We have augmented the existing capabilities of the integrated Weather Research and Forecasting (WRF)-urban modeling system by coupling three urban canopy models (UCMs) available in the WRF model with the new community Noah with multiparameterization options (Noah-MP) land surface model (LSM). The WRF-urban modeling system's performance has been evaluated by conducting six numerical experiments at high spatial resolution (1 km horizontal grid spacing) during a 15 day clear-sky summertime period for a semiarid urban environment. To assess the relative importance of representing urban surfaces, three different urban parameterizations are used with the Noah and Noah-MP LSMs, respectively, over the two major cities of Arizona: Phoenix and Tucson metropolitan areas. Our results demonstrate that Noah-MP reproduces somewhat better than Noah the daily evolution of surface skin temperature and near-surface air temperature (especially nighttime temperature) and wind speed. Concerning the urban areas, bulk urban parameterization overestimates nighttime 2 m air temperature compared to the single-layer and multilayer UCMs that reproduce more accurately the daily evolution of near-surface air temperature. Regarding near-surface wind speed, only the multilayer UCM was able to reproduce realistically the daily evolution of wind speed, although maximum winds were slightly overestimated, while both the single-layer and bulk urban parameterizations overestimated wind speed considerably. Based on these results, this paper demonstrates that the new community Noah-MP LSM coupled to an UCM is a promising physics-based predictive modeling tool for urban applications.

  13. Complexity and agent-based modelling in urban research

    DEFF Research Database (Denmark)

    Fertner, Christian

    Urbanisation processes are results of a broad variety of actors or actor groups and their behaviour and decisions based on different experiences, knowledge, resources, values etc. The decisions done are often on a micro/individual level but resulting in macro/collective behaviour. In urban research...... influence on the bigger system. Traditional scientific methods or theories often tried to simplify, not accounting complex relations of actors and decision-making. The introduction of computers in simulation made new approaches in modelling, as for example agent-based modelling (ABM), possible, dealing...... is (still) seen very critical regarding its usefulness and explanatory power....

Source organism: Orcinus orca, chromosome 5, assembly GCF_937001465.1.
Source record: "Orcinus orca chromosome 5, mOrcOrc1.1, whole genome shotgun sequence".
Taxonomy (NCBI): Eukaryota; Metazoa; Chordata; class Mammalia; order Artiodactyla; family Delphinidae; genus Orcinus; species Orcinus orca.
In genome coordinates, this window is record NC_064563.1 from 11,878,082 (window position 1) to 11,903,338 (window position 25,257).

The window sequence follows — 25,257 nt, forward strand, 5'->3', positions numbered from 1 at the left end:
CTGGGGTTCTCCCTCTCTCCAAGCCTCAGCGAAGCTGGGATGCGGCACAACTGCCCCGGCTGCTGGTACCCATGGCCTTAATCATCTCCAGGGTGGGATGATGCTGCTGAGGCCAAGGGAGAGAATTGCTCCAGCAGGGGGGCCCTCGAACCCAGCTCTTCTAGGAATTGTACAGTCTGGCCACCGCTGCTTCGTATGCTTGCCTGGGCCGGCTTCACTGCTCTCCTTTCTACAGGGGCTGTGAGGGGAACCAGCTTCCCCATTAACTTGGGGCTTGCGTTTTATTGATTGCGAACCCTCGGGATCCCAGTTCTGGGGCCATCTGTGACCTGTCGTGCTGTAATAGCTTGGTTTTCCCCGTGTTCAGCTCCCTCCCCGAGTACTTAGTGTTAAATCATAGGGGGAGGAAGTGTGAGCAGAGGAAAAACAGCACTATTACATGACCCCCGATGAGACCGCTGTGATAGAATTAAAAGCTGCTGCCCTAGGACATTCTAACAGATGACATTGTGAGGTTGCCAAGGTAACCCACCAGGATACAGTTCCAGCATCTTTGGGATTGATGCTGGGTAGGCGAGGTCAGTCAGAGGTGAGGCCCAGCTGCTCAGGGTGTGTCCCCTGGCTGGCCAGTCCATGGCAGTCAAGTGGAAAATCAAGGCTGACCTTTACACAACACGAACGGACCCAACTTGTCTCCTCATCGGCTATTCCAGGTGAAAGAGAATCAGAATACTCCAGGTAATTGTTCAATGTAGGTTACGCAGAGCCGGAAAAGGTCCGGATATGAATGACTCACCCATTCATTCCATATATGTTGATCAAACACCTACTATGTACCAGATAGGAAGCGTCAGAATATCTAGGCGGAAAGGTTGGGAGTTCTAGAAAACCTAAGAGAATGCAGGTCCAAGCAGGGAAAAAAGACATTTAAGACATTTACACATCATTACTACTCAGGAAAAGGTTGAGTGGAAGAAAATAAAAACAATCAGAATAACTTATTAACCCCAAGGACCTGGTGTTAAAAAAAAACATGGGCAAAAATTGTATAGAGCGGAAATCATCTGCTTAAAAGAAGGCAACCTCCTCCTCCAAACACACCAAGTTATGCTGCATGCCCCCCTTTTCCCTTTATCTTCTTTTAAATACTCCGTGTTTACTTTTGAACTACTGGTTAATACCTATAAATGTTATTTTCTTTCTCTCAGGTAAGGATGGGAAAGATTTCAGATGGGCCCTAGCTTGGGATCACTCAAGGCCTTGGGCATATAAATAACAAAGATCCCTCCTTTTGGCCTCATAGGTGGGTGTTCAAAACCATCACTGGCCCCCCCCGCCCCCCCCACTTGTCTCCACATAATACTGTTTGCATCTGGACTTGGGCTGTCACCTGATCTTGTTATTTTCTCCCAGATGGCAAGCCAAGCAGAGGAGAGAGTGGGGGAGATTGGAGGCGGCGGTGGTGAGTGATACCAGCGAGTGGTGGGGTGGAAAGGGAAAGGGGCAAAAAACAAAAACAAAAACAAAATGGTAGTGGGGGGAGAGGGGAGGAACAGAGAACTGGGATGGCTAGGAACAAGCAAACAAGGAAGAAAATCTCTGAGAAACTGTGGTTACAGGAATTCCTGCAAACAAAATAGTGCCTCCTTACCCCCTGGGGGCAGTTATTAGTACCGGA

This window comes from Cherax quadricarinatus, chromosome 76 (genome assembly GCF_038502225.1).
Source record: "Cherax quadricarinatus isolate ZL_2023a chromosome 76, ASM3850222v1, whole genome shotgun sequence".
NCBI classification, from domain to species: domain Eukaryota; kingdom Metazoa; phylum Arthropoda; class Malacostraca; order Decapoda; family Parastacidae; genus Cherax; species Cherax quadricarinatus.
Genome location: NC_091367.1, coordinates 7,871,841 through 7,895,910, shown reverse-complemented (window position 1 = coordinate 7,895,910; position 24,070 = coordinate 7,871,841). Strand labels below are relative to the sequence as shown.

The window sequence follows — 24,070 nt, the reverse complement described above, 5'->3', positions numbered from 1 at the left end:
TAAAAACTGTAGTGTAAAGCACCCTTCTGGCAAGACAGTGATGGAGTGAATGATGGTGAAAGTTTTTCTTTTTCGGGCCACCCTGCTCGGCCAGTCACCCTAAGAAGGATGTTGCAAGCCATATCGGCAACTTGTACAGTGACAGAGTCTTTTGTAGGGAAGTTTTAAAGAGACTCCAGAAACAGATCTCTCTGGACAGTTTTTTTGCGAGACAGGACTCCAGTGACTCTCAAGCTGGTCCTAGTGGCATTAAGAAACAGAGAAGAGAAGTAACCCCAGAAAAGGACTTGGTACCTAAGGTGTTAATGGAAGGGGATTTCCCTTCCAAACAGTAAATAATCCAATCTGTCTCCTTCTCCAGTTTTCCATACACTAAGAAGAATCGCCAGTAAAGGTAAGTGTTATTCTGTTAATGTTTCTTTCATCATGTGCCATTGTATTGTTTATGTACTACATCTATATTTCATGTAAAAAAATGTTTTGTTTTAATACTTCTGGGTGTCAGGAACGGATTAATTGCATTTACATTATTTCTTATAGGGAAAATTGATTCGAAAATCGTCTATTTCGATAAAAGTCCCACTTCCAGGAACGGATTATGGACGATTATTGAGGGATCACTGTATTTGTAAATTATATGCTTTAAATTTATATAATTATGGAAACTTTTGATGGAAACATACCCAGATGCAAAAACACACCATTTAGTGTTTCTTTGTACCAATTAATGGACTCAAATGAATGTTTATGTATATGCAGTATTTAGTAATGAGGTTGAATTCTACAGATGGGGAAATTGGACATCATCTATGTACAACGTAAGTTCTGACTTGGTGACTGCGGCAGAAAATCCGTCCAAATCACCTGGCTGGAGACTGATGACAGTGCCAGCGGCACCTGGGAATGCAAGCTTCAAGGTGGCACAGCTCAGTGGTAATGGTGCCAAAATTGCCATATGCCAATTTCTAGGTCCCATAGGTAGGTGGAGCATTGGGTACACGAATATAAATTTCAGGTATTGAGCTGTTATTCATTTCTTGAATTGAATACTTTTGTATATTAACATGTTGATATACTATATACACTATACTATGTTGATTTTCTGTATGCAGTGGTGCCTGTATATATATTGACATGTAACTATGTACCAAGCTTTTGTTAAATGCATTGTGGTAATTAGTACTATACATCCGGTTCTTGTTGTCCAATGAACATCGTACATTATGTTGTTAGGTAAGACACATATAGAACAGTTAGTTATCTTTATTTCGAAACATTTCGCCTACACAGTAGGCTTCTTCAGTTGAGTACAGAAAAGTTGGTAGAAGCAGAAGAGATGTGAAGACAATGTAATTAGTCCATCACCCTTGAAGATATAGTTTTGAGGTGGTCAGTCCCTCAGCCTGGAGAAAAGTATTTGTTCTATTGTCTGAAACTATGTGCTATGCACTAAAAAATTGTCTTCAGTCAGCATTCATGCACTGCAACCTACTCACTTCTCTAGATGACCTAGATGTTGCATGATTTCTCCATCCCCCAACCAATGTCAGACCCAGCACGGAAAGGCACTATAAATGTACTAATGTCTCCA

14. Urban-Water Harmony model to evaluate the urban water management.

    Science.gov (United States)

    Ding, Yifan; Tang, Deshan; Wei, Yuhang; Yin, Sun

    2014-01-01

    Water resources in many urban areas are under enormous stress due to large-scale urban expansion and population explosion. The decision-makers are often faced with the dilemma of either maintaining high economic growth or protecting water resources and the environment. Simple criteria of water supply and drainage do not reflect the requirement of integrated urban water management. The Urban-Water Harmony (UWH) model is based on the concept of harmony and offers a more integrated approach to urban water management. This model calculates four dimensions, namely urban development, urban water services, water-society coordination, and water environment coordination. And the Analytic Hierarchy Process has been used to determine the indices weights. We applied the UWH model to Beijing, China for an 11-year assessment. Our findings show that, despite the severe stress inherent in rapid development and water shortage, the urban water relationship of Beijing is generally evolving in a positive way. The social-economic factors such as the water recycling technologies contribute a lot to this change. The UWH evaluation can provide a reasonable analysis approach to combine various urban and water indices to produce an integrated and comparable evaluation index. This, in turn, enables more effective water management in decision-making processes.